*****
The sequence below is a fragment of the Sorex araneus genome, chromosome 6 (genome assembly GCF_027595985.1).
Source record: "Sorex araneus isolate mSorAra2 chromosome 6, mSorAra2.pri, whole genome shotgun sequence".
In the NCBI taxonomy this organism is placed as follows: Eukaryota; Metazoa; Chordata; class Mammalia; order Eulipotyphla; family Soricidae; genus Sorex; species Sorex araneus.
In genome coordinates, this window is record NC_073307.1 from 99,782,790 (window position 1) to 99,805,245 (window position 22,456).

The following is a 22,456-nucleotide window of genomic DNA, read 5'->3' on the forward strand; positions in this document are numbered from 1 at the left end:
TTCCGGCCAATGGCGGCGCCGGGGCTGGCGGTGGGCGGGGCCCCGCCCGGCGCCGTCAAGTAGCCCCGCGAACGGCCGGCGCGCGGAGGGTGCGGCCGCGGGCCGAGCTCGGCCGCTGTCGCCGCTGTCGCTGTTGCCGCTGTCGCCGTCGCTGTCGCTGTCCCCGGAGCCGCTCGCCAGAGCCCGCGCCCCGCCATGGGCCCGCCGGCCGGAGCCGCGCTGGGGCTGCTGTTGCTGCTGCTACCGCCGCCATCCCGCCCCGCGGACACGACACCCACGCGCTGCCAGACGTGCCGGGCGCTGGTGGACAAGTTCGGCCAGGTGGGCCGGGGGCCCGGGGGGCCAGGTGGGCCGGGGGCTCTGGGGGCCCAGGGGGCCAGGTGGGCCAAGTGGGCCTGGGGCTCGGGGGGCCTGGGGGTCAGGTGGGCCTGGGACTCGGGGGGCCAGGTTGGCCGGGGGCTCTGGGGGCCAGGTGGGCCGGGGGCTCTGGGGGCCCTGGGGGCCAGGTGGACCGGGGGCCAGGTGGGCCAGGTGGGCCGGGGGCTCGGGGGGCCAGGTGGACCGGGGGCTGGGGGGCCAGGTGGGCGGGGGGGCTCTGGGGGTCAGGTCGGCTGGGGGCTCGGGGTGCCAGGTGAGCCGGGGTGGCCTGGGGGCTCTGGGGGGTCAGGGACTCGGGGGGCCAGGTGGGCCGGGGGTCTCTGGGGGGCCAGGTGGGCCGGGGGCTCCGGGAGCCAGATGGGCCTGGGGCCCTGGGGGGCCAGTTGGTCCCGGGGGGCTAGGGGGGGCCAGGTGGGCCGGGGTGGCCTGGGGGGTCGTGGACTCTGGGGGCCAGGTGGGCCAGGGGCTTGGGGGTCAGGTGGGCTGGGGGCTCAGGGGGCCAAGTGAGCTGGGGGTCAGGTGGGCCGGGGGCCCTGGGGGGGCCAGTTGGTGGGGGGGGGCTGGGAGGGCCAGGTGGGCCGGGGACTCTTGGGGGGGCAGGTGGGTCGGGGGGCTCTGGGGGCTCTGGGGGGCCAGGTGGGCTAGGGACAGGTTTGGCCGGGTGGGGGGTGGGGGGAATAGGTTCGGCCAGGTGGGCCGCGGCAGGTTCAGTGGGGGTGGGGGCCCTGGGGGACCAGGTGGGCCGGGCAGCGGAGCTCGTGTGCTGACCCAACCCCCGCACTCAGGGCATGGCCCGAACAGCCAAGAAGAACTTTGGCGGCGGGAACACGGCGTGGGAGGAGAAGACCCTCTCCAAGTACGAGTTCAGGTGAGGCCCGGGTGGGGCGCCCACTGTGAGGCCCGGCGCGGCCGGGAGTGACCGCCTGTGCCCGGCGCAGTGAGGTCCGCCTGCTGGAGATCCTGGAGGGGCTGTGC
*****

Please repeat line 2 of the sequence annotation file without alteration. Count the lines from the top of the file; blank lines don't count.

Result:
Source record: "Sorex araneus isolate mSorAra2 chromosome 6, mSorAra2.pri, whole genome shotgun sequence".